9ujIV.jpg

 

report also doens't give numbers for CR2 turret, only for CR1 MLI(yes it says that turret level more or less similar) but not for Cr2

 

 

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BTW, 480/750 was based on anther RARDE Report about ENT, and the report with options comparison did wrote some data of protection level of CR1 if you have the report you can find it in annex of Leo 2.

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5 minutes ago, Molota_477 said:

BTW, 480/750 was based on anther RARDE Report about ENT

yes there is several values, but it is better to give the real quotes and sources references , and not to draw it yourself so that it wouldn't raise questions and suspicions

 

and IIRC there no reports with 200mm for turret side from CE

 

8 minutes ago, Molota_477 said:

I have said that was estimated

i only seen this images on otvaga

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1 hour ago, Wiedzmin said:

yes there is several values, but it is better to give the real quotes and sources references , and not to draw it yourself so that it wouldn't raise questions and suspicions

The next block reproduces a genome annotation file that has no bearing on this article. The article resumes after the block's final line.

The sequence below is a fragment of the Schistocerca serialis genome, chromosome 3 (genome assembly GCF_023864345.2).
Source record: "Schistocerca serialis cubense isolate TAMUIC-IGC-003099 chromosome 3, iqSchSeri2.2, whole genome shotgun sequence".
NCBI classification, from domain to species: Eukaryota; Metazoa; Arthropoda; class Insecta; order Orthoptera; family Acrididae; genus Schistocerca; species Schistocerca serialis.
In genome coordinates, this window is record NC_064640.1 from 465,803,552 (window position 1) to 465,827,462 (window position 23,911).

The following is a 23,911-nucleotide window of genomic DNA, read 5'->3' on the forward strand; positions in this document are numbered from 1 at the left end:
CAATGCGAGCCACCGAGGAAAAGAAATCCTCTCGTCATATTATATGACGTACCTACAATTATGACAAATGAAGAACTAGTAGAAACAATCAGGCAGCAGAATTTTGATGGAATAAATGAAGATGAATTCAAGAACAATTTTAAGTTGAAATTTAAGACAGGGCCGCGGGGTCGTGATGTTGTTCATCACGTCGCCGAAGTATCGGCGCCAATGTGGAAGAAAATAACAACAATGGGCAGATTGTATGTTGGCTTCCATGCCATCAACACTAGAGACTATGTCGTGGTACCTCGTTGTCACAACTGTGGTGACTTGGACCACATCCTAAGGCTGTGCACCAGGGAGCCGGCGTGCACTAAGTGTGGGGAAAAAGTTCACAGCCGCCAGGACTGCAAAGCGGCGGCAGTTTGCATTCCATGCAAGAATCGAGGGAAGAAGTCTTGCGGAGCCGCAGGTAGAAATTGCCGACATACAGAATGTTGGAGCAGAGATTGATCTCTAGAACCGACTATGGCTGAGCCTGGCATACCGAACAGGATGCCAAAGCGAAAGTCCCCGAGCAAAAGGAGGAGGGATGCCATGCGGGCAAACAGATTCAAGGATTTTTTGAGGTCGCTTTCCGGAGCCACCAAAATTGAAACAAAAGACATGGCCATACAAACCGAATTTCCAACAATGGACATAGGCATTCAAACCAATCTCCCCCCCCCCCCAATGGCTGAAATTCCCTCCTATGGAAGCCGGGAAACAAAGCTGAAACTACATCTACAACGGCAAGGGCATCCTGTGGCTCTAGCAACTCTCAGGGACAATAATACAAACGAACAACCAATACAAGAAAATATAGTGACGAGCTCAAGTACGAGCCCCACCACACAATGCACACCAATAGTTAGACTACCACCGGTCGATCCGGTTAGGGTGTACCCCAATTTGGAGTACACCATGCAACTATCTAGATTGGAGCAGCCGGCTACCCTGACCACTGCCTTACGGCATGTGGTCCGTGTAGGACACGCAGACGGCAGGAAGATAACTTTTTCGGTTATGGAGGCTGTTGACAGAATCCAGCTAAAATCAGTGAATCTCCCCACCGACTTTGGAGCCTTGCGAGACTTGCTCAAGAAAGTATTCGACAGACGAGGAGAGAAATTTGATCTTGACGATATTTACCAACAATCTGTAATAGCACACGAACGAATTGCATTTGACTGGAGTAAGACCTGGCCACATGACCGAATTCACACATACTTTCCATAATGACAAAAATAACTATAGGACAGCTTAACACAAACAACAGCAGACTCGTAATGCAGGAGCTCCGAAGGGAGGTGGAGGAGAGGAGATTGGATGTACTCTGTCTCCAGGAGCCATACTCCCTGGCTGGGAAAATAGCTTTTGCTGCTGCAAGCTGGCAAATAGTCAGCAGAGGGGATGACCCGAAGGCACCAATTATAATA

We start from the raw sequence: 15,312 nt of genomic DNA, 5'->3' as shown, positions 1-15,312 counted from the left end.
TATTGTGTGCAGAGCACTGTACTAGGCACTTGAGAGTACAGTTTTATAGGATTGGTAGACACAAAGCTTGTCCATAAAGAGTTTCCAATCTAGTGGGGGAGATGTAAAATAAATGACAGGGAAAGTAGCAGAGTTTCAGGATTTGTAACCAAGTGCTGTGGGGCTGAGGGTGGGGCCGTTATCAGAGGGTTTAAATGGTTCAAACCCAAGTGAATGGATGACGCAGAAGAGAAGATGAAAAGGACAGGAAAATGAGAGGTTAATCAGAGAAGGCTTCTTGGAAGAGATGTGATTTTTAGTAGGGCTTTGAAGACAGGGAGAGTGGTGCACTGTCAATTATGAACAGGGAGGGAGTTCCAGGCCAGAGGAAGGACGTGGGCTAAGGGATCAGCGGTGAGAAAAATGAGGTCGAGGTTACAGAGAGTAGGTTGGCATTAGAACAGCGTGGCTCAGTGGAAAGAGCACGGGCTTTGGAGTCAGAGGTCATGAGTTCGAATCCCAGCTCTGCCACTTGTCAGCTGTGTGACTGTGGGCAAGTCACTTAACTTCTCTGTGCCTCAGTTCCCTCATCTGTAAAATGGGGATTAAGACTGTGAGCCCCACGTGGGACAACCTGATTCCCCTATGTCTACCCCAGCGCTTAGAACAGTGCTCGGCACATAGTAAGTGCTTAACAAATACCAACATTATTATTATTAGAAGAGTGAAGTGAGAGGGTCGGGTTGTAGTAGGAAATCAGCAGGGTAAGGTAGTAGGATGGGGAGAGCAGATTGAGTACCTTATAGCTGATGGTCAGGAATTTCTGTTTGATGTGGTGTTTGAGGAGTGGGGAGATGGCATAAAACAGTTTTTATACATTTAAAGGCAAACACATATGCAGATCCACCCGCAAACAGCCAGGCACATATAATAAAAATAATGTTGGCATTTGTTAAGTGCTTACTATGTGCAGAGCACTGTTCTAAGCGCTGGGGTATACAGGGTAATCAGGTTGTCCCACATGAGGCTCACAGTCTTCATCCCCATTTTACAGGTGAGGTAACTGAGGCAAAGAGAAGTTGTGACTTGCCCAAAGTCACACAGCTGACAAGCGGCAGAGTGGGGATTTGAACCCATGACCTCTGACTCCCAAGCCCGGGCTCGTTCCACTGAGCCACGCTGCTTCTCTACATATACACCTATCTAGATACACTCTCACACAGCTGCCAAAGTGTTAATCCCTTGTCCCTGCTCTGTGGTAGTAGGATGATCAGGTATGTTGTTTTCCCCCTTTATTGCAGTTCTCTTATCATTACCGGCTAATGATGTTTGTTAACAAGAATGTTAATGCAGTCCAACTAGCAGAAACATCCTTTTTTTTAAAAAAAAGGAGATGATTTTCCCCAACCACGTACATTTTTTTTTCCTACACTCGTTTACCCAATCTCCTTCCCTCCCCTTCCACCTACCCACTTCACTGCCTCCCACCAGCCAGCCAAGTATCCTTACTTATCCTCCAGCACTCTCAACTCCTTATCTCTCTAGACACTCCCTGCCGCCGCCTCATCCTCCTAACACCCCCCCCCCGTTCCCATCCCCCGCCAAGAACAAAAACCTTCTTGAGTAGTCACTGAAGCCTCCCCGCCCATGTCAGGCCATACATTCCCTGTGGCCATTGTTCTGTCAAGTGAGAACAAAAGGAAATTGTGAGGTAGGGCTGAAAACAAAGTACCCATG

and IIRC there no reports with 200mm for turret side from CE

hmm, I see,

I will take care on such thing later.

200mm is based on the table of Chieftain Burlington report, but not accurate value so I just estimated it.

1 hour ago, Wiedzmin said:

i only seen this images on otvaga

For now I only post them on Chinese speaking platform, and have noted about it.

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@UP

The second option.

 

More or less values confirmed in sevral documents give us sucht picture:

 

NATO:

Leopard 2A0-2A4:

350mm vs APFSDS i 700mm vs HEAT (hull and turret)

Challenger 1:

435mm vs APFSDS i 700mm vs HEAT (turret)

300mm vs APFDS i 500mm vs HEAT (hull)

M1:

400mm vs APFSDS  i 750mm vs HEAT (turret)

350mm vs APFSDS i 750mm vs HEAT (hull from FMV files - to validation)

Leopard 2A4 late  + all older 2A0-A4 after factory F6 

420mm vs APFSDS and 800mm vs HEAT (hull and turret )

 

And Soviet muniotion it those days:

APFSDS-T (all for 2km)

3BM9 1969 240 mm RHA for 0 deg.

3BM15  1972 310 mm RHA for 0 deg.

3BM26 1985 410 mm RHA for 60 deg. 450 mm RHA for 0 deg.

3BM32  1987 (serial prod.) 500mm RHA for 60 deg.

3BM42  1988 (serial prod)  440mm stali for 60 deg. - but this round was developed to overpas NERA armour so RHA eqivalent give us nothing.

ATGM:

9M113  1974 ~600 mm RHA

9M114 1976 650 mm RHA

9M112  1977 600 mm RHA

9M111M  1980 600 mm RHA

 

And really funny is when we put in  compare T-64B, T-72A, T-80B and...T-80U and T-72B. More or less soviet tanks where mucht more better armoured vs KE but main armour where circa 30% less vs CE then in western tanks...up to T-80U and T-72B where CE protection was on par whit western ones.